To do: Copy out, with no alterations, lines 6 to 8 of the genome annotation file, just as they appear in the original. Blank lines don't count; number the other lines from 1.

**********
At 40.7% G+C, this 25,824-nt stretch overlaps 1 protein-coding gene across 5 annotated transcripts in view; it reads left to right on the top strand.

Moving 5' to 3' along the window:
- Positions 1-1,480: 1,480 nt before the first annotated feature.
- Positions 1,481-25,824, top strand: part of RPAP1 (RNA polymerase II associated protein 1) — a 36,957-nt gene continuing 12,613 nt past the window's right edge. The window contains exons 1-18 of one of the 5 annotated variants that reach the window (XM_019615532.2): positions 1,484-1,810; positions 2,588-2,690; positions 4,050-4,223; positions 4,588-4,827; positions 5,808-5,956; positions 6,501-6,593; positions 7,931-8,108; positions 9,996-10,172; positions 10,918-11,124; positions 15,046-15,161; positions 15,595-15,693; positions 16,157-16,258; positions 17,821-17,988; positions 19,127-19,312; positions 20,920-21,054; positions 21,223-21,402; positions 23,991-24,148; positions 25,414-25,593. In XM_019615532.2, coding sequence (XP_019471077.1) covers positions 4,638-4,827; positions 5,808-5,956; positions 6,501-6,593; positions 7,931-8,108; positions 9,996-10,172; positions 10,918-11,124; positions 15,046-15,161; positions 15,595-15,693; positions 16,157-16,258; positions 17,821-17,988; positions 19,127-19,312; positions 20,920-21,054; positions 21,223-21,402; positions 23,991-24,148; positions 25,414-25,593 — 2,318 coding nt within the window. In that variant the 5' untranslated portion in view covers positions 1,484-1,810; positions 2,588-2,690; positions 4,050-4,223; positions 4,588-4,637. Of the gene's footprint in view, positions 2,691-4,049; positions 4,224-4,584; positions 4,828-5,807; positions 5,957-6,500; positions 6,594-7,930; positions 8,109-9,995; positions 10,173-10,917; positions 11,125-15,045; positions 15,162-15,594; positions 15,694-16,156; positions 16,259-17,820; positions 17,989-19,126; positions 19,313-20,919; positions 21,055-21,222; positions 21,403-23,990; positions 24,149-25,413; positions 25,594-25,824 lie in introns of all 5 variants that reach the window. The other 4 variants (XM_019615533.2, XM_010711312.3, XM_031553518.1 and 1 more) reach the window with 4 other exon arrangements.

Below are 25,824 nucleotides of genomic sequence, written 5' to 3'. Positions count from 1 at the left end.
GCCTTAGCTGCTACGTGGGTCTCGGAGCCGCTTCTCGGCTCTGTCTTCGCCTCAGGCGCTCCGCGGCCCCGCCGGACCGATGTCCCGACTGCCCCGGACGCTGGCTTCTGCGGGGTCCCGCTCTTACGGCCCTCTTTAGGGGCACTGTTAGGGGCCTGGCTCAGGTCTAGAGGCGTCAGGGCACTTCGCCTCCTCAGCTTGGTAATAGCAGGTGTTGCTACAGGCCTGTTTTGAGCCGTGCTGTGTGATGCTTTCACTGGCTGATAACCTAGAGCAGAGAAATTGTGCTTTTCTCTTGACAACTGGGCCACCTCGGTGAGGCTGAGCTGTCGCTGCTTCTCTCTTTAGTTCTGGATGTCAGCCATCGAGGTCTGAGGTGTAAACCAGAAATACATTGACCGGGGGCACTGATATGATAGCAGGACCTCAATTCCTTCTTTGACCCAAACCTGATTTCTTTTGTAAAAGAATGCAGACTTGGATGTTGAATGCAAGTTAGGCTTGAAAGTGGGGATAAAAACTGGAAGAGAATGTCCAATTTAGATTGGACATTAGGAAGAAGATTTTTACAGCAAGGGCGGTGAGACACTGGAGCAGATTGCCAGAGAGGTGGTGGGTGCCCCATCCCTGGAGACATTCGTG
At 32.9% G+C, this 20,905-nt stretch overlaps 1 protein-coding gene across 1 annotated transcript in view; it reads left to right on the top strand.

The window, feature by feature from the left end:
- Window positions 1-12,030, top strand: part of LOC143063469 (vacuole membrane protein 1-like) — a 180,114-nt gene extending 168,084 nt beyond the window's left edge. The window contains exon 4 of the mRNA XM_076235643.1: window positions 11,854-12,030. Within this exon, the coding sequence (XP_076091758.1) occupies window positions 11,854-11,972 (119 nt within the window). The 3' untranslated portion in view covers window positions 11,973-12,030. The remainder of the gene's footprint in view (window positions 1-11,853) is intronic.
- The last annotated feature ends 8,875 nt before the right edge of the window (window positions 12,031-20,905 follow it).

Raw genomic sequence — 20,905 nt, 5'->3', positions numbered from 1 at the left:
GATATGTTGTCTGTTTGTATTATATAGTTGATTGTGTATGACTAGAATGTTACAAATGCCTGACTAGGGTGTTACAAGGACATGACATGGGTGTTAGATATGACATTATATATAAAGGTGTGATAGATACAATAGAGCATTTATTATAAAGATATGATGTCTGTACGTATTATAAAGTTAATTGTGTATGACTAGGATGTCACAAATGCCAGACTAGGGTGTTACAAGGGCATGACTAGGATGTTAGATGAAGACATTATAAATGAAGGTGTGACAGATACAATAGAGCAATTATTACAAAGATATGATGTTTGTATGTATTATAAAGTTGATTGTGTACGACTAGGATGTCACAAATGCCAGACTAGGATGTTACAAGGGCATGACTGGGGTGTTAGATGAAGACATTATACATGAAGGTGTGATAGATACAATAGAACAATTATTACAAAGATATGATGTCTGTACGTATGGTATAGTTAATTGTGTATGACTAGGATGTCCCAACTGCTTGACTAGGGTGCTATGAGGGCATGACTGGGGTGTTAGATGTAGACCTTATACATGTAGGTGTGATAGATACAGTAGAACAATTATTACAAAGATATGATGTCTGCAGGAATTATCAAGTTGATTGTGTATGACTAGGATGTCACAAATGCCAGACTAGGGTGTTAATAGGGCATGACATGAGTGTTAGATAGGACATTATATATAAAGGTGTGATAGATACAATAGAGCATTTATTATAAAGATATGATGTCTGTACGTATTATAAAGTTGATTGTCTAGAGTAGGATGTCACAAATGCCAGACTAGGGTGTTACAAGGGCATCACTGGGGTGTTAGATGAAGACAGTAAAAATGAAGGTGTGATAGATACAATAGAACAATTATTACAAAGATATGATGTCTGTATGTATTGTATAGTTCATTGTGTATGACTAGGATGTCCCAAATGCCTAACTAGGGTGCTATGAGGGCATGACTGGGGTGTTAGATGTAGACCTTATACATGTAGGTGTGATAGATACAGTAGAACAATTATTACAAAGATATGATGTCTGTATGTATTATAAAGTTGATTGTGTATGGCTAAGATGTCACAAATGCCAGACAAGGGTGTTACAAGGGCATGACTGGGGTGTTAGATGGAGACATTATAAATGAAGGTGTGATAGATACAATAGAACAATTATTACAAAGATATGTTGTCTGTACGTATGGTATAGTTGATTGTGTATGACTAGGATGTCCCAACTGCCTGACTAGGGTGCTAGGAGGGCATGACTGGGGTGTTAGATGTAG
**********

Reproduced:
GCCTTAGCTGCTACGTGGGTCTCGGAGCCGCTTCTCGGCTCTGTCTTCGCCTCAGGCGCTCCGCGGCCCCGCCGGACCGATGTCCCGACTGCCCCGGACGCTGGCTTCTGCGGGGTCCCGCTCTTACGGCCCTCTTTAGGGGCACTGTTAGGGGCCTGGCTCAGGTCTAGAGGCGTCAGGGCACTTCGCCTCCTCAGCTTGGTAATAGCAGGTGTTGCTACAGGCCTGTTTTGAGCCGTGCTGTGTGATGCTTTCACTGGCTGATAACCTAGAGCAGAGAAATTGTGCTTTTCTCTTGACAACTGGGCCACCTCGGTGAGGCTGAGCTGTCGCTGCTTCTCTCTTTAGTTCTGGATGTCAGCCATCGAGGTCTGAGGTGTAAACCAGAAATACATTGACCGGGGGCACTGATATGATAGCAGGACCTCAATTCCTTCTTTGACCCAAACCTGATTTCTTTTGTAAAAGAATGCAGACTTGGATGTTGAATGCAAGTTAGGCTTGAAAGTGGGGATAAAAACTGGAAGAGAATGTCCAATTTAGATTGGACATTAGGAAGAAGATTTTTACAGCAAGGGCGGTGAGACACTGGAGCAGATTGCCAGAGAGGTGGTGGGTGCCCCATCCCTGGAGACATTCGTG
At 32.9% G+C, this 20,905-nt stretch overlaps 1 protein-coding gene across 1 annotated transcript in view; it reads left to right on the top strand.

The window, feature by feature from the left end: